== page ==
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Assessing the success of the EU in conflict resolution.

Assessing the success of the EU in conflict resolution.

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An essay for the 2011 Undergraduate Awards Competition by Joseph Cummins. Originally submitted for Contemporary International Relations at Trinity College, Dublin, with lecturer Dr Etain Tannam in the category of International Relations & Politics
An essay for the 2011 Undergraduate Awards Competition by Joseph Cummins. Originally submitted for Contemporary International Relations at Trinity College, Dublin, with lecturer Dr Etain Tannam in the category of International Relations & Politics

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Published by: Undergraduate Awards on Aug 29, 2012
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10/27/2013

 
Assess the success of the EU in conflict resolution.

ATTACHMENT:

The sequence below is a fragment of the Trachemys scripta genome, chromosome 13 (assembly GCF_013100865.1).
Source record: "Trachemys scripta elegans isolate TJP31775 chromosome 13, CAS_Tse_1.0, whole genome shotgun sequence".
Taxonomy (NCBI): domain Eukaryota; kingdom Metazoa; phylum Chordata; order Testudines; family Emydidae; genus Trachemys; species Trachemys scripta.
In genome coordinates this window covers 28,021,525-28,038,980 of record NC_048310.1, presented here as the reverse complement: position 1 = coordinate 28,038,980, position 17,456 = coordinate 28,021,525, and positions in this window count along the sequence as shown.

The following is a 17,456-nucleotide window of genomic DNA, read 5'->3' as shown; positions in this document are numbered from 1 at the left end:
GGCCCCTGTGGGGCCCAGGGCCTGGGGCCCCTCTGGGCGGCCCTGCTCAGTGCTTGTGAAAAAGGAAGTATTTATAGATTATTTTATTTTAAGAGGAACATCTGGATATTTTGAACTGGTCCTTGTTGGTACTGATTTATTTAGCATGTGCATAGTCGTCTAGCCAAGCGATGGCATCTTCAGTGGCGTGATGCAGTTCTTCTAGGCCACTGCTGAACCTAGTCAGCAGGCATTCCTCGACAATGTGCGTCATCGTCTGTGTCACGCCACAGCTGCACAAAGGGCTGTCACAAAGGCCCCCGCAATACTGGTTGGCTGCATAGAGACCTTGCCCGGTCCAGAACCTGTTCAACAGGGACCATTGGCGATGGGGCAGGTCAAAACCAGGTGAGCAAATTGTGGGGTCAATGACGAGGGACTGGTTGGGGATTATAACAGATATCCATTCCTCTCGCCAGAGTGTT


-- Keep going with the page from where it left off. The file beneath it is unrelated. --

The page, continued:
The establishment of the European Coal and Steel Community(which became the European Union) following the end of the SecondWorld War, was in essence, a conflict resolution project. The EU’sfounders saw it as a functionalist international institution that wouldestablish economic and political ties between the countries of central Europe, gradually but permanently removing the possibilityof war from the region, which had for decades been fraught withtension and often violence. The success of the EU project and thedevelopment of the European single market - its economicintegration and innovation - have since made the EU region theworld’s largest economy, with far reaching implications for trade,investment and economic development far beyond its own borders. Together these factors allow the EU a unique position in worldaffairs. The EU combines both significant economic might - to pose‘carrot’ and ‘stick’ incentives for states all around the world - andalso potential normative legitimacy, derived from the fact that theEU itself evolved from an institutional conflict resolution project, toenable it substantial effectiveness in conflict resolution betweenthird party states in the international system. The EU’s involvementin resolving conflicts outside of its own borders, however, has rarely,if ever, reflected this premise (Smith, 2008; Tocci, 2011). This essayseeks to examine the success of the EU’s engagement in conflictresolution internationally, and attempts to determine some of thereasons behind its successes and failures.Firstly, there will be a very brief overview of the EU’s engagement inconflict resolution, followed by a justification of the elements thatthis essay will focus on and the cases selected for examination.Next, I will proceed by laying out three cases of the EUsinvolvement in conflict resolution, examining its effectiveness, andfinally, discuss briefly some factors that seem to affect itsperformance. The EU’s emergence as an actor in international affairs has beengradual. Before the end of the Cold War, international organisationssuch as the United Nations (UN) and North Atlantic TreatyOrganisation (NATO), were the main vehicles through whichEuropean states played a role on the world stage. Since the 1990sthe EU has emerged, to a greater or lesser extent, as an importantplayer. Conflicts in the Balkans in the 1990s, and in particular,sustained violence in Bosnia and Kosovo, served to highlight theEU’s inability to manage a war close to its own borders. Since then,the EU has frequently played a more active role in conflict resolutionand altered its institutional arrangements to allow more coherentaction in world affairs. From agreeing a Stability Pact with a numberof states in the Balkans, to deploying troops as part of a peacekeeping mission in Chad, funding and supporting cross-border andcross-community initiatives in Northern Ireland, to a rapid